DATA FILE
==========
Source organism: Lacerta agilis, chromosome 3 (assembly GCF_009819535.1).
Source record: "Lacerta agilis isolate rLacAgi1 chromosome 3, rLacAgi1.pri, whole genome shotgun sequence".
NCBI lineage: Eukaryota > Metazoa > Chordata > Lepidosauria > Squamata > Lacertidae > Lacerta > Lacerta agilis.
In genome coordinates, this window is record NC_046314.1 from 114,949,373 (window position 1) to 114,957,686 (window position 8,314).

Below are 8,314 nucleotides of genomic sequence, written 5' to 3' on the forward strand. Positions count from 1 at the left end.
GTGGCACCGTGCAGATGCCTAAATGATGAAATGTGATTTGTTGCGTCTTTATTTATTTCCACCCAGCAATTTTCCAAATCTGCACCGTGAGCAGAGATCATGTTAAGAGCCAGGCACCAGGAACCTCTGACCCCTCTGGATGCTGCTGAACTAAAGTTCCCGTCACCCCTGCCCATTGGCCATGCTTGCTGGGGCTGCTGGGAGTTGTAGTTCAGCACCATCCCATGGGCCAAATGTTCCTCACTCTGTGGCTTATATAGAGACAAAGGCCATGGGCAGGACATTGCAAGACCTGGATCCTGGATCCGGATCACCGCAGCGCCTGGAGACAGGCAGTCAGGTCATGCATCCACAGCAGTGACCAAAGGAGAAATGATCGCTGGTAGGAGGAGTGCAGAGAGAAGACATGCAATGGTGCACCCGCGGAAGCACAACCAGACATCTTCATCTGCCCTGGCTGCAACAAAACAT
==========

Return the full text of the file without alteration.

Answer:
Source organism: Lacerta agilis, chromosome 3 (assembly GCF_009819535.1).
Source record: "Lacerta agilis isolate rLacAgi1 chromosome 3, rLacAgi1.pri, whole genome shotgun sequence".
NCBI lineage: Eukaryota > Metazoa > Chordata > Lepidosauria > Squamata > Lacertidae > Lacerta > Lacerta agilis.
In genome coordinates, this window is record NC_046314.1 from 114,949,373 (window position 1) to 114,957,686 (window position 8,314).

Below are 8,314 nucleotides of genomic sequence, written 5' to 3' on the forward strand. Positions count from 1 at the left end.
GTGGCACCGTGCAGATGCCTAAATGATGAAATGTGATTTGTTGCGTCTTTATTTATTTCCACCCAGCAATTTTCCAAATCTGCACCGTGAGCAGAGATCATGTTAAGAGCCAGGCACCAGGAACCTCTGACCCCTCTGGATGCTGCTGAACTAAAGTTCCCGTCACCCCTGCCCATTGGCCATGCTTGCTGGGGCTGCTGGGAGTTGTAGTTCAGCACCATCCCATGGGCCAAATGTTCCTCACTCTGTGGCTTATATAGAGACAAAGGCCATGGGCAGGACATTGCAAGACCTGGATCCTGGATCCGGATCACCGCAGCGCCTGGAGACAGGCAGTCAGGTCATGCATCCACAGCAGTGACCAAAGGAGAAATGATCGCTGGTAGGAGGAGTGCAGAGAGAAGACATGCAATGGTGCACCCGCGGAAGCACAACCAGACATCTTCATCTGCCCTGGCTGCAACAAAACAT